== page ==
What does all of this mean? For billers and payment processors, it means flexibility. Organizations need to provide consumers with the ability to receive communications in the preferred medium. That means offering a holistic set of communication preferences to customers that include print, Web, e-mail, mobile text messaging, mobile Web access, and mobile application access. This variety of options need to be delivered with a great customer experience across each channel.  Not only can all of these channels be leveraged to provide straight transactional information to the consumer; they can be used as a customer touchpoint for educational, informational, and promotional purposes.

Even though electronic presentment only currently comprises 11% of all bills and statements, InfoTrends predicts that adoption will increase and reach 22% of total bills and statements in North American by 2014. As noted, the 18 to 24 age group has the most significant adoption of electronic presentment; as that group matures, it is likely that they will only become more comfortable with electronic delivery and payment. Furthermore, banking and financial services institutions in particular have been making a more concerted push over the past few years to get customers to switch to electronic presentment. Again, these efforts are f0cused largely at cost reduction, although promotions to get consumers to switch to electronic presentment have included messaging around being environmentally friendly.

While many institutions are using sweepstakes, incentives, and other promotions to get people to move to electronic presentment, some have begun charging fees to customers to receive printed statements, which we feel could be a factor in speeding up EBPP adoption. Nevertheless, there remains a negative perception by consumers of companies instituting these fees, so they will have to battle that perception to have this shift take hold. There are also new “digital mail” services popping up like Pitney Bowes’ Volly, Hearst Corporation’s Manilla, doxo, Zumbox, and others. These services, while in their infancy, offer the chance for consumers to consolidate and manage all their bills electronically in a centralized interface, which may also play a factor in shifting consumers to adopting electronic presentment.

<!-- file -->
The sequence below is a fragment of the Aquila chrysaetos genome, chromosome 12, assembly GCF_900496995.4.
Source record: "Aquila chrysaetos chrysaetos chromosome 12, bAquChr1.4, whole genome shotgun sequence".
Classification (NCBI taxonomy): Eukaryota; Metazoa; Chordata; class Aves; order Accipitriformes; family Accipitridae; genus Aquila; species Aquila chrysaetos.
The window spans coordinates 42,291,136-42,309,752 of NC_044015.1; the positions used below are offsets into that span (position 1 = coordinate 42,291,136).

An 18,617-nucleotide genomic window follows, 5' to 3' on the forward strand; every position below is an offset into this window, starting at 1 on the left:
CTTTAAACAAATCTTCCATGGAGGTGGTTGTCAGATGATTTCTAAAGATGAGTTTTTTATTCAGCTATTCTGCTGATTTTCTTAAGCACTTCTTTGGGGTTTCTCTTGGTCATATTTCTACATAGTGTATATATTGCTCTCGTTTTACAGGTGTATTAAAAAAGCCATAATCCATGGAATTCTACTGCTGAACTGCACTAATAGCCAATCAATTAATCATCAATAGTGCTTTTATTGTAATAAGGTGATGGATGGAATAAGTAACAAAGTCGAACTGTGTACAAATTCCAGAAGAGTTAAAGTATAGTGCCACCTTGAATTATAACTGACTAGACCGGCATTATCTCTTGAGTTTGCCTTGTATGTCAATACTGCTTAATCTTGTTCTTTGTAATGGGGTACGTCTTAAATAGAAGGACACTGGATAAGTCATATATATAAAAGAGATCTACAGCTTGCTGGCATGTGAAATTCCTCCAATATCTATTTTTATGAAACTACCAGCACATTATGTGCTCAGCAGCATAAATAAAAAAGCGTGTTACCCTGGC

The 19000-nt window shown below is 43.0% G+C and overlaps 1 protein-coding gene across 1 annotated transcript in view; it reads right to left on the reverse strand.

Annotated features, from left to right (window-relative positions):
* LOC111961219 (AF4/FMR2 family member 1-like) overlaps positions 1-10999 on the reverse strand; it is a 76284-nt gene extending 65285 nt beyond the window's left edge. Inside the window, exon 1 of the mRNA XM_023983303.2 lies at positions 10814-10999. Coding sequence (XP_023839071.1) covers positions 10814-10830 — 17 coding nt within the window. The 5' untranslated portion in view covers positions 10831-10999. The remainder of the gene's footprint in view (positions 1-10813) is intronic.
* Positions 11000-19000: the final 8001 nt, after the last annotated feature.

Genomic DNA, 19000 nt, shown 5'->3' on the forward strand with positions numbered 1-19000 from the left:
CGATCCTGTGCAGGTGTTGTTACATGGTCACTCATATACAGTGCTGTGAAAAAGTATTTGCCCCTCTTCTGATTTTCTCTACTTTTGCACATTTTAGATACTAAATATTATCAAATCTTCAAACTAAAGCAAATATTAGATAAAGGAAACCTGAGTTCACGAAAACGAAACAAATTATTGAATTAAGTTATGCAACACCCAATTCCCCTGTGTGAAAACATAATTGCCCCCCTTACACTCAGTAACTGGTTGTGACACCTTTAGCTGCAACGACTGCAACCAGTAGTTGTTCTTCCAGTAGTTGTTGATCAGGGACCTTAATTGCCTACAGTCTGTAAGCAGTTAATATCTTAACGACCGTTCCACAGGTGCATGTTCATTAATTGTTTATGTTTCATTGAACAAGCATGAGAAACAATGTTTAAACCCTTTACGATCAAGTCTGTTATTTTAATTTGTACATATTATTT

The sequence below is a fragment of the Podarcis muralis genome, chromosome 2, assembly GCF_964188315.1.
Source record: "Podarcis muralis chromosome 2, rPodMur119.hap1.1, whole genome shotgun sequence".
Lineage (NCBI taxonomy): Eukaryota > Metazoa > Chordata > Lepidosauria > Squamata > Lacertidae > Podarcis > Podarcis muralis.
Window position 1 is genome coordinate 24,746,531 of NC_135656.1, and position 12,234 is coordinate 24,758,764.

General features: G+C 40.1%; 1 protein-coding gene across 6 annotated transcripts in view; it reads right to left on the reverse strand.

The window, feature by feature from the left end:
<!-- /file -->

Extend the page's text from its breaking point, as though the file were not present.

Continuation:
As consumers diversify the channels they use to interact with businesses, those businesses need to be proactive in delivering flexible access to that information from print through mobile and more. While billers and payment processors are focused on reducing costs with electronic presentment and print suppression, they need to strike a balance with customer preferences and demands. There is still a significant base that prefers printed and mailed  communications, and that base cannot be ignored. If you’re interested in learning more about the full EBPP report, please contact Matt Swain.

Share this post


One thought on “A Reality Check on Electronic Bill Presentment and Payment

  1. Gary Ampulski

    Good perspective, but it does lead to an interesting question on the impact this shift will have in the next several years on the outsourcing of statement production.

    Factors that will influence this, in addition to the erosion of volume as described in the InfoTrends research, are: the desire for document owners to capture the value of multiple customer touch-points and the merging of promotional material with the transactional communication (trans-promo), resistance toward investing in new technology for in-house production, management of the multi-channel communication and their desire to simplify the entire communication process.

    During the recent recession, despite the pressure toward EBPP, outsourced volumes of paper based statements didn’t seem to be effected as much as direct mail and there is some evidence they may have even grown.

    No doubt we are moving to a world of less paper but it won’t be paperless. Those with the solutions that simplify the expanding multichannel communication process will create considerable value.

Comments are closed.